The U.S. Health Resources and Services Administration advises parents to encourage children to tell them immediately if they are victims of cyberbullying or other troublesome online behaviors. The agency also lists a number of steps that parents can take to help prevent cyber bullying and how to respond to it on its website.

In the current study, the research team sought to examine the association between depression and cyber bullying, which has not been studied extensively.

To conduct the study, the researchers analyzed data on American students collected in the 2005/2006 Health Behavior in School-aged Children Study, an international study of adolescents in 43 countries. The researchers measured depression by gauging responses to six survey items. Students were asked to indicate, if, within the past 30 days, they felt very sad; grouchy or irritable, or in a bad mood; hopeless about the future; felt like not eating or eating more than usual; slept a lot more or a lot less than usual; and had difficulty concentrating on their school work. Students ranked their response according to a five item scale ranging from "never" to "always."

They were also asked to indicate whether they were involved with bullying behaviors, whether as perpetrators or victims. Survey questions were designed to measure the following forms of bullying: physical (hitting), verbal (such as name calling), relational (social isolation and spreading false rumors), and cyber (using computers or cell phones). The researchers classified bullying others or being bullied "two or three times a month" as frequent, and "only once or twice" as occasional. Respondents were further classified as either not involved with bullying (either as bullies or victims), bullies, victims, or bully-victims (who had bullied others and also been bullied themselves).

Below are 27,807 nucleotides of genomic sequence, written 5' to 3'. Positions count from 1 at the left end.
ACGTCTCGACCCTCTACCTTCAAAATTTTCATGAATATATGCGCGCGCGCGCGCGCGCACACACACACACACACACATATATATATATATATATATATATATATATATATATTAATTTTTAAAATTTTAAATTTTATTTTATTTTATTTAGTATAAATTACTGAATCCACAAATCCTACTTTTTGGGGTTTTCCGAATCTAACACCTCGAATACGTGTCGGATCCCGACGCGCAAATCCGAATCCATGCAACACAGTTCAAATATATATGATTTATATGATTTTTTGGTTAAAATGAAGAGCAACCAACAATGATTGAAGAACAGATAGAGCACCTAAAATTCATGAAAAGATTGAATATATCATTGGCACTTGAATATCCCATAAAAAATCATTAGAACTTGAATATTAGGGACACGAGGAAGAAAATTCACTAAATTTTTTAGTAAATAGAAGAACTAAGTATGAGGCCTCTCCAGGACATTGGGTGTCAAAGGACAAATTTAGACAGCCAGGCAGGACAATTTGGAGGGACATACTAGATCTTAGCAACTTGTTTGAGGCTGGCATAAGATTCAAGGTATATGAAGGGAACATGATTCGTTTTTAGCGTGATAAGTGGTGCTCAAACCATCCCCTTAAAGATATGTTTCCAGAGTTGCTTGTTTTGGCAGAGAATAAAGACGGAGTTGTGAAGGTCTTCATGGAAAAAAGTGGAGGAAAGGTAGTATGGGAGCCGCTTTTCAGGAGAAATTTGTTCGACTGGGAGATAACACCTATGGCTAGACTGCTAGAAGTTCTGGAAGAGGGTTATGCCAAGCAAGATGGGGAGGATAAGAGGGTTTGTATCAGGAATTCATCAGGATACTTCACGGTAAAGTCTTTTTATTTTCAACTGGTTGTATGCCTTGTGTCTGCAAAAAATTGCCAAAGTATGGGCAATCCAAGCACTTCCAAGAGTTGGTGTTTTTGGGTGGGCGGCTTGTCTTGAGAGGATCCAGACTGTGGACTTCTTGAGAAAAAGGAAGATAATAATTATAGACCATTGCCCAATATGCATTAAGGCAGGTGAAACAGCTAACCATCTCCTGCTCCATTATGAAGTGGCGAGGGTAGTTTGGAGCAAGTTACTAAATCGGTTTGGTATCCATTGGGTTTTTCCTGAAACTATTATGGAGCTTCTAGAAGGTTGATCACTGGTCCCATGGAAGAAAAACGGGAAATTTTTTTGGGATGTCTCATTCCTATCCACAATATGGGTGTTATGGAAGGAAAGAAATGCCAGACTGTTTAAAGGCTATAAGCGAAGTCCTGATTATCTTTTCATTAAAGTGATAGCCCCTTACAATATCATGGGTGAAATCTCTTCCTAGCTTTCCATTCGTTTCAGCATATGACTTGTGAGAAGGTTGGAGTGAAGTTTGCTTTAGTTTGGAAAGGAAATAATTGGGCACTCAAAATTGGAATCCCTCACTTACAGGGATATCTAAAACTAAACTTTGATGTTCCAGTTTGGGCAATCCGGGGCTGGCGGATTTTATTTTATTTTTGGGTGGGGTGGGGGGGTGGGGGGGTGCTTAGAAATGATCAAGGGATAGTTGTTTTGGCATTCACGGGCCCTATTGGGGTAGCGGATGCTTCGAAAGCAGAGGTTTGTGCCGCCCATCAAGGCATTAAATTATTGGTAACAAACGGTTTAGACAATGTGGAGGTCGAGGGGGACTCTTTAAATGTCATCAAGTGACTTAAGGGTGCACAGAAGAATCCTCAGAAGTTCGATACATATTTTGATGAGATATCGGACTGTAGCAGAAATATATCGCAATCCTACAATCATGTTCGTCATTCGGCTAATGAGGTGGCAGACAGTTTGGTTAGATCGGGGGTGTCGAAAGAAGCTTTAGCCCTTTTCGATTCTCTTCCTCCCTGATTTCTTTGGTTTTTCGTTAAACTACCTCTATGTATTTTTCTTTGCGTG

Compared to students who were not involved with bullying, adolescents who were bullies, bully victims, or victims tended to score higher on the measures of depression. Those frequently involved with physical, verbal, and relational bullying, whether victims or perpetrators, reported higher levels of depression than did students only occasionally involved in these behaviors.

For physical violence, no differences were found in depression scores among bullies, victims, or bully-victims. For verbal and relational bullying, victims and bully-victims reported higher levels of depression than bullies.